8
$\begingroup$

I have just started my second year in a maths degrees and I am interested in reading mathematical proofs, I find the proofs to everything I do in class fascinating so I'm looking for some proofs to some more difficult problems that I can try and wrap my head around. I obviously can't jump into something like an attempt at proving Fermat's last theorem, I'm just looking for something to try and challenge myself to make sense of.

$\endgroup$

closed as primarily opinion-based by Namaste, Aloizio Macedo, Matthew Conroy, Austin Mohr, user21820 Apr 1 '17 at 3:54

Many good questions generate some degree of opinion based on expert experience, but answers to this question will tend to be almost entirely based on opinions, rather than facts, references, or specific expertise. If this question can be reworded to fit the rules in the help center, please edit the question.

  • $\begingroup$ I nice, geometric flavour, medium-level book (these comments are constrained to my taste, of course) full of proofs and exercises to practice is Apostol's mathematical analysis. $\endgroup$ – Will M. Mar 31 '17 at 23:41
  • $\begingroup$ An important piece of information to include would be what courses you've taken and even a sketch of what major theorems you know how to prove already. $\endgroup$ – Stella Biderman Mar 31 '17 at 23:47
  • 2
    $\begingroup$ You could just read a textbook on whatever proof-based subject seems interesting to you, like number theory or linear algebra or analysis, etc. Calculus by Spivak is always worth checking out. $\endgroup$ – littleO Mar 31 '17 at 23:48
  • $\begingroup$ I've done a first year maths course that included linear algebra and calculus, so I'm not too well versed in most areas but I am definitely willing to do some research to be able to understand what I want to read. I'll check out the books you have all given, thanks a lot. $\endgroup$ – Simon Goodwin Mar 31 '17 at 23:54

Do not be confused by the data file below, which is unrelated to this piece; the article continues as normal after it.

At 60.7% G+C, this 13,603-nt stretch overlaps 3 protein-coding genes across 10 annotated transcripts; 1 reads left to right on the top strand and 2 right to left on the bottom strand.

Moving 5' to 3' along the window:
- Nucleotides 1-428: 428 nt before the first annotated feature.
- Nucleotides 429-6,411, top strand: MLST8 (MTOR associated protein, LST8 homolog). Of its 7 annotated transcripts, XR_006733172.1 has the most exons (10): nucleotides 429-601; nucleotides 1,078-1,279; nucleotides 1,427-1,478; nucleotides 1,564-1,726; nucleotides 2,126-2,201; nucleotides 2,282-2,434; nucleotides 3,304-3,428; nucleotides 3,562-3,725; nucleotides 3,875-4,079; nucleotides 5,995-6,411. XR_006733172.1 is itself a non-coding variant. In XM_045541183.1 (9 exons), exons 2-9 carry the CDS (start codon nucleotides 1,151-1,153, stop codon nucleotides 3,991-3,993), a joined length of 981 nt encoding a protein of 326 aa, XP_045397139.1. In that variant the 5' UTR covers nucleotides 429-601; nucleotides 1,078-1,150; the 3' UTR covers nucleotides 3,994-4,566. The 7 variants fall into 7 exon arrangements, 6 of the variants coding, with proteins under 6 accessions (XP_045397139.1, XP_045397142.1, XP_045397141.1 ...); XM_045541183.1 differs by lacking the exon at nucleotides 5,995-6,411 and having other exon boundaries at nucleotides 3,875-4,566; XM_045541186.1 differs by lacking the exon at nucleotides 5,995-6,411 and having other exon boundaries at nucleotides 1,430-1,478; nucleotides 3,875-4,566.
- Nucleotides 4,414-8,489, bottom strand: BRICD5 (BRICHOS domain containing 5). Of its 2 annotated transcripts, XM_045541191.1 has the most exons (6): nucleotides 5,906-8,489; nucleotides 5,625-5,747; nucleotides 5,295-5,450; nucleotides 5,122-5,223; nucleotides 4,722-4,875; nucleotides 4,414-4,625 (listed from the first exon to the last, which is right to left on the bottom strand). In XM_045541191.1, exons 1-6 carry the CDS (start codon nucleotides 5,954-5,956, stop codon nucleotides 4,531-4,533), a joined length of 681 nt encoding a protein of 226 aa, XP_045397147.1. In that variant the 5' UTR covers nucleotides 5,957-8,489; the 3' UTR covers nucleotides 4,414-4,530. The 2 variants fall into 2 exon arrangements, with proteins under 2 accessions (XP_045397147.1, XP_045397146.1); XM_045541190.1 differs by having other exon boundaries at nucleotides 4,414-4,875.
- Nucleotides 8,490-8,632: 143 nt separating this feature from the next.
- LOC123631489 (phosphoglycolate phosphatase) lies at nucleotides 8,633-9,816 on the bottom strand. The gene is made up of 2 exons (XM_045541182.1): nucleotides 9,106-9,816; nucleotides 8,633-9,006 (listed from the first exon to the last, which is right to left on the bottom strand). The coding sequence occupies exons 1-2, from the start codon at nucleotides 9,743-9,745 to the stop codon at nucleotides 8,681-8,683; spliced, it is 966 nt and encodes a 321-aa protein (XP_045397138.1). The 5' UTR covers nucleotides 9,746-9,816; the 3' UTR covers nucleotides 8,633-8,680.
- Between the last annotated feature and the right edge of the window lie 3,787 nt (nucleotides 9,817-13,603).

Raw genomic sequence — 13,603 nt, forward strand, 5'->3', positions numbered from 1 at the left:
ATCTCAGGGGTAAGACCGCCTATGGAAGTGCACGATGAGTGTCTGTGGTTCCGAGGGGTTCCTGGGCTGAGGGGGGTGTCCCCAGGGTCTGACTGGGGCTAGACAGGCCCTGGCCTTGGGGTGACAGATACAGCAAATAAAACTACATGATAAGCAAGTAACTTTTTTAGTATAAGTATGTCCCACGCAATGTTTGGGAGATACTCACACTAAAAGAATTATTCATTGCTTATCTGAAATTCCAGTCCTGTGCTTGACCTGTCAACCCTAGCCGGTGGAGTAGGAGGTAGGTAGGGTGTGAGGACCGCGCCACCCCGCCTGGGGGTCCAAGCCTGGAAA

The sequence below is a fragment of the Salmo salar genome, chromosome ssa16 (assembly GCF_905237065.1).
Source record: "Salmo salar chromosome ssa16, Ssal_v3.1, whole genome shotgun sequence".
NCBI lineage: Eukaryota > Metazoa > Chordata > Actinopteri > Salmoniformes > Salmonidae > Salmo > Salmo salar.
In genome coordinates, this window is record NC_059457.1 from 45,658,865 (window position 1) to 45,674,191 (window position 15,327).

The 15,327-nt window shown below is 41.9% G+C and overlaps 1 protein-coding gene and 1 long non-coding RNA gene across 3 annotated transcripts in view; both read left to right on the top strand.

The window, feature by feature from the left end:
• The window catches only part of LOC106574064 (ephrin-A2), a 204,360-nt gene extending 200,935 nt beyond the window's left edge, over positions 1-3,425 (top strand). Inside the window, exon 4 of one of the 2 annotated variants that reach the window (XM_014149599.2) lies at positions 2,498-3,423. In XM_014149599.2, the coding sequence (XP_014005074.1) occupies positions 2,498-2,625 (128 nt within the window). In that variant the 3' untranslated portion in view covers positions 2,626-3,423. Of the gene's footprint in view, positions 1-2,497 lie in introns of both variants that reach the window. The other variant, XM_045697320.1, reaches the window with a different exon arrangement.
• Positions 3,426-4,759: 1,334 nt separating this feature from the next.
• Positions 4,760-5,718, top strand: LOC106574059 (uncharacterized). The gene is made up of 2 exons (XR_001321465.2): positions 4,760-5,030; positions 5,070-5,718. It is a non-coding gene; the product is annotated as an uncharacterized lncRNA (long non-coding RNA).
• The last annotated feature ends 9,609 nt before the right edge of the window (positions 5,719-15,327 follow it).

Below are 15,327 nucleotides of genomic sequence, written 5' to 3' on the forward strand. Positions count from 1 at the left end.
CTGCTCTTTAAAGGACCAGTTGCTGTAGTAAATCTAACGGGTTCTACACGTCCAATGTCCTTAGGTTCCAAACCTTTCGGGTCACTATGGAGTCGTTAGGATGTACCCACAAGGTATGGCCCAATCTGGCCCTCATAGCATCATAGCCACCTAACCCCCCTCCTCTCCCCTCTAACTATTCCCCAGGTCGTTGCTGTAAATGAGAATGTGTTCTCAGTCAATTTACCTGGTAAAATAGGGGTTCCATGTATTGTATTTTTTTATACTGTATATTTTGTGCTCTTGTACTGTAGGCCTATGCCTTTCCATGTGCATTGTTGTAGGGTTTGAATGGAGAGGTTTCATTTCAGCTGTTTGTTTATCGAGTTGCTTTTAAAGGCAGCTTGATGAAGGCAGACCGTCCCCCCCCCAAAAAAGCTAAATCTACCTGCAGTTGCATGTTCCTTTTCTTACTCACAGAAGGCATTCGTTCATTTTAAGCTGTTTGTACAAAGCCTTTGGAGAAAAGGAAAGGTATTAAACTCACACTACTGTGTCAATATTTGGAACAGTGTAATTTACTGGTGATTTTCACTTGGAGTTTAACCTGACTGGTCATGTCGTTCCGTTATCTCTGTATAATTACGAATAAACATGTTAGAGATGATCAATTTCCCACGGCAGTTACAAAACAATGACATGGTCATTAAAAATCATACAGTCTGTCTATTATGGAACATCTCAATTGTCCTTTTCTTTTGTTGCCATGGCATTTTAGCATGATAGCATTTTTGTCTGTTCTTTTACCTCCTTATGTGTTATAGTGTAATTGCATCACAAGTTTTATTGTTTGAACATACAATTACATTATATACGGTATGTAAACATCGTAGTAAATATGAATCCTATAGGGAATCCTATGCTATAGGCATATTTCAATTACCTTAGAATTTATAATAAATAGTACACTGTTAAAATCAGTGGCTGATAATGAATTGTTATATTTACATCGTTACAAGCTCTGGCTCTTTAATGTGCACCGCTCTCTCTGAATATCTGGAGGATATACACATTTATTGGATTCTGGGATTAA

• 2
    $\begingroup$ I like the question and it annoys me that it is put on hold because if we only limit ourselves to the class of things for which a non-subjective answer exists we are actually disregarding that mathematics is a discipline of human beings that are individuals. Many opinion-based questions about mathematics are extremely valuable. $\endgroup$ – exchange Apr 1 '17 at 4:09
2
$\begingroup$

The way to understand a theorem, and what a theorem does, is to weaken the hypotheses and find examples that fit the weakened conditions but no longer quite fit the theorem conclusion. In brief, examples. See if I can find the Kendig book quote... enter image description here enter image description here

$\endgroup$
  • 2
    $\begingroup$ I love doing this. A Halmos quote comes to mind: "A good stack of examples, as large as possible, is indispensable for a thorough understanding of any concept, and when I want to learn something new, I make it my first job to build one." $\endgroup$ – Kaj Hansen Apr 1 '17 at 1:16
2
$\begingroup$
  • Erdos' probabilistic method is really cool in that it uses ideas from probability in a very unique and clever way. There's some background reading you'll need to do, but not much. At the risk of self-promotion, while we're in the Ramsey theory area, check out the proof for $R(3,3) = 6$. A neat little idea, easy to digest even for a (precocious) elementary or middle school student, and yet a satisfying nugget of creativity involved.

  • Another favorite of mine (due to its application to a potential magic trick for a skilled card-shuffler) is figuring out how many "perfect" shuffles are required on a deck of $n$ cards to return the stack to the original ordering (way fewer than you might think for some $n$). A little group theory knowledge is required here, though.

  • There are some accessible proofs of some neat facts that involve little more than a clever application of the pidgeonhole principle. Googling would almost certainly turn something up in this regard. Ah, yes. Here's one: Consider the points of $\mathbb{Z} \times \mathbb{Z}$ in the plane. Color each either red or blue. Prove that we can find a rectangle with monochromatic vertices.

  • The compass-and-straightedge construction of a pentagon: more of a proof-by-demonstration, but thought-provoking nonetheless.

  • Set theory: prove that there are infinite sets of different cardinality (this one is really important). In particular, $|\mathbb{N}| < | \mathbb{R} |$.

  • More set theory: prove that, when $S$ is an infinite set, $|S| = |S \times S|$.

  • Even more set theory (the easiest of the three): Prove that a set $S$ is infinite $\iff$ there exists a subset $T \subset S$ such that $|S| = |T|$. As a side note on this one: it was a magical, eye-opening experience for me seeing for the first time that the cardinalities of the Cantor set and of $\mathbb{R}$ are equal.